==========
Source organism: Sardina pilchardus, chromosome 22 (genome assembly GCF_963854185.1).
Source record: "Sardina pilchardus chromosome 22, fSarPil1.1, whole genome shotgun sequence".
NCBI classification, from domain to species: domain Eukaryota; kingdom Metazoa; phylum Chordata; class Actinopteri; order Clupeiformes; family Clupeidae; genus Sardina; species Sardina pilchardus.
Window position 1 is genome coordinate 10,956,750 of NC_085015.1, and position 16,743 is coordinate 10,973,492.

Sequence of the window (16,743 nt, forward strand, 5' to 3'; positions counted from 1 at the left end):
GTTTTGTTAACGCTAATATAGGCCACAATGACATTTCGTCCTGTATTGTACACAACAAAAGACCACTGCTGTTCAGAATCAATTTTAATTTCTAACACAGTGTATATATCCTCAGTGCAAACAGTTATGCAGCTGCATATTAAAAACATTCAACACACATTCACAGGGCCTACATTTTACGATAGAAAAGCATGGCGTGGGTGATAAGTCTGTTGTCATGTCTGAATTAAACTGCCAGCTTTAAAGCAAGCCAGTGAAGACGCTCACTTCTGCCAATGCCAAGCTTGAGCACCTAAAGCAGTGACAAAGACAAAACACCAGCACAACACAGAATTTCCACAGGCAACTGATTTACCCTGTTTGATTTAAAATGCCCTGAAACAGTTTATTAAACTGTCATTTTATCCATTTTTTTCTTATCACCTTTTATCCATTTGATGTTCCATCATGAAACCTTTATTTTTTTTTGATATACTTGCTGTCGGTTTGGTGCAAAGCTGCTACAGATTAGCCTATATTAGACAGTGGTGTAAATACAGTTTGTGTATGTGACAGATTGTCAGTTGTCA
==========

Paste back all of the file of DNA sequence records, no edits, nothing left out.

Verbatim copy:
Source organism: Sardina pilchardus, chromosome 22 (genome assembly GCF_963854185.1).
Source record: "Sardina pilchardus chromosome 22, fSarPil1.1, whole genome shotgun sequence".
NCBI classification, from domain to species: domain Eukaryota; kingdom Metazoa; phylum Chordata; class Actinopteri; order Clupeiformes; family Clupeidae; genus Sardina; species Sardina pilchardus.
Window position 1 is genome coordinate 10,956,750 of NC_085015.1, and position 16,743 is coordinate 10,973,492.

Sequence of the window (16,743 nt, forward strand, 5' to 3'; positions counted from 1 at the left end):
GTTTTGTTAACGCTAATATAGGCCACAATGACATTTCGTCCTGTATTGTACACAACAAAAGACCACTGCTGTTCAGAATCAATTTTAATTTCTAACACAGTGTATATATCCTCAGTGCAAACAGTTATGCAGCTGCATATTAAAAACATTCAACACACATTCACAGGGCCTACATTTTACGATAGAAAAGCATGGCGTGGGTGATAAGTCTGTTGTCATGTCTGAATTAAACTGCCAGCTTTAAAGCAAGCCAGTGAAGACGCTCACTTCTGCCAATGCCAAGCTTGAGCACCTAAAGCAGTGACAAAGACAAAACACCAGCACAACACAGAATTTCCACAGGCAACTGATTTACCCTGTTTGATTTAAAATGCCCTGAAACAGTTTATTAAACTGTCATTTTATCCATTTTTTTCTTATCACCTTTTATCCATTTGATGTTCCATCATGAAACCTTTATTTTTTTTTGATATACTTGCTGTCGGTTTGGTGCAAAGCTGCTACAGATTAGCCTATATTAGACAGTGGTGTAAATACAGTTTGTGTATGTGACAGATTGTCAGTTGTCA